Why are there so many fat people around? I keep on noticing it. And it's not an illusion; the rate of obesity has gone way up in the last 12 years.

Some people think they have the answer: Fructose.

There's an video on Youtube: Sugar: The bitter truth. It's an excellent primer on the indictment of fructose in obesity. The speaker, Dr. Lustig, is a pediatric endocrinologist at UCSF. He works with overweight children, and his weightloss program for children mostly consists of no sweetened drinks (no soda). Just water and milk. And getting them to be more active.

The processed food industry started adding high-fructose corn syrup to everything, at the same time as the rates of obesity in the USA soared. Also sucrose, which is half fructose. You can hardly buy bread that doesn't have fructose, as HFCS or sucrose. Or spaghetti sauce, etc. etc.

Processed food is much cheaper than fresh produce in the grocery store. And you can get greasy, sweet and cheap food at fast food joints everywhere.

Partly, the public health message that a lowfat diet should keep you slimmer and prevent heart disease, had sunk in. The food companies had to make food that was lowfat, so people would think it was healthy, but also tasty. So they made it sweet. The problem is, lowfat and full of fructose is also very unhealthy and fattening. It's a common pitfall of lowfat diets, and probably why a lot of people don't lose weight on a lowfat diet. They make up for being deprived of fat, by eating sweeteners.

It may be why low-carb diets often work for people. They cut out the fructose.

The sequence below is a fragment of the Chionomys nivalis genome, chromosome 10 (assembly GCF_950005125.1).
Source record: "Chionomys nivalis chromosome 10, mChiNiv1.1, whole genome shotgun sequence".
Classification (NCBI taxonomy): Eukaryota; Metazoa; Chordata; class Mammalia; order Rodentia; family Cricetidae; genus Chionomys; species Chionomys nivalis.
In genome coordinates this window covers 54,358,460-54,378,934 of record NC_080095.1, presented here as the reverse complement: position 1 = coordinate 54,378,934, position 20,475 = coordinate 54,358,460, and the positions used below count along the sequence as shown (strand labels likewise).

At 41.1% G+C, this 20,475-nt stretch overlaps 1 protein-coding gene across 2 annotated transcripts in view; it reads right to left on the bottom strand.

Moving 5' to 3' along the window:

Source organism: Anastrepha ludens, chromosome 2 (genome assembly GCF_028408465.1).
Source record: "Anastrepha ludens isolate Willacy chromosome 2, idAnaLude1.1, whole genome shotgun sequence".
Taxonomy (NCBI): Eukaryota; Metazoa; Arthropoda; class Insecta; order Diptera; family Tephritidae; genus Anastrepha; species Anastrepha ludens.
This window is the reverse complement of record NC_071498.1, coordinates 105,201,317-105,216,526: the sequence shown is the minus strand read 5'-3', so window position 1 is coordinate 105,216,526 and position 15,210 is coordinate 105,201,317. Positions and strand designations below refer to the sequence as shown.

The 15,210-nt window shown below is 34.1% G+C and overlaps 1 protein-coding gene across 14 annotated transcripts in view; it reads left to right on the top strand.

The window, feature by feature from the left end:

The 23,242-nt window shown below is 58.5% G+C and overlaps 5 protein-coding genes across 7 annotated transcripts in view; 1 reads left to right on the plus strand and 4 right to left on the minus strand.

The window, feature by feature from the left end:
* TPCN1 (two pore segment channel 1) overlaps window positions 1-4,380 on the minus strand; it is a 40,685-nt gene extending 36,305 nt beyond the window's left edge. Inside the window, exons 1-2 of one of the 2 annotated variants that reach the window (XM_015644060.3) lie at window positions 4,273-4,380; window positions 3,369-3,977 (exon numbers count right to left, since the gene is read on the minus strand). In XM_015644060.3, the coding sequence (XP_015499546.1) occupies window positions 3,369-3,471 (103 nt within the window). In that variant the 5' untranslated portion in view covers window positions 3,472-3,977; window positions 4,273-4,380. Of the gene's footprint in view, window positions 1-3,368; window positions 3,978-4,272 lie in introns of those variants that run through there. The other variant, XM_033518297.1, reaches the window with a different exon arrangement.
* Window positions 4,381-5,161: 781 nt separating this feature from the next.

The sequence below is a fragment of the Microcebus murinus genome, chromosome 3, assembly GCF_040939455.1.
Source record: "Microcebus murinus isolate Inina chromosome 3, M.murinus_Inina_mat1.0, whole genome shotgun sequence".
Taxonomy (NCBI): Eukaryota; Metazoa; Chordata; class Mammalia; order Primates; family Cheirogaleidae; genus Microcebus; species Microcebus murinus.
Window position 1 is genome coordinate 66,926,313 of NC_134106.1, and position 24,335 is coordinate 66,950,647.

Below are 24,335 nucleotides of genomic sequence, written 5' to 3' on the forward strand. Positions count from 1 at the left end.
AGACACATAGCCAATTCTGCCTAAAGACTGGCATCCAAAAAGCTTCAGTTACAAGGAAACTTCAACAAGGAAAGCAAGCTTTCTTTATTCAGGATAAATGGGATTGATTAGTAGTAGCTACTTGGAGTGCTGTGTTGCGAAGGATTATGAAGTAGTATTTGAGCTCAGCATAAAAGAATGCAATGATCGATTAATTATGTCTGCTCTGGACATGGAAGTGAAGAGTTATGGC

There is a lot of research on the dangers of fructose.

So, how can you lose weight? Make like the Japanese, who had only a 3% rate of obesity eating their traditional diet.

- Cut out the high-fat foods. That still matters. Oil, butter, nuts, fried food, etc. If you eat meat and seafood, concentrate on lowfat choices.
Omega-3 supplements are probably a good idea. There's even an EPA/DHA supplement made from algae.
Don't cook protein at high heat, because it generates heterocyclic amines, which are carcinogenic.

- Low sucrose and fructose. Dr Johnson in The Sugar Fix recommends 25-35 gm/day of fructose. Sucrose is half fructose, so a gram of sucrose gives you half a gram of fructose. That also means limiting fruit consumption. Even if you aren't eating anything sweet, you'd get 5-10 gm/day of fructose from vegetables and starches. A banana has about 7 gm fructose; an apple has about 13 gm. Commercial fruit has been bred to be sweeter than wild fruit, and it's probably especially high in fructose, since fructose is sweeter than glucose. The USDA database has fructose and sucrose content of foods. Fructans are chains of fructose molecules bonded together, just as starches are chains of glucose. But the human digestive tract doesn't have enzymes capable of splitting fructans into fructose, so fructans are fiber and don't count in one's total fructose consumption.

You can save a lot of money eating less fruit, it's expensive.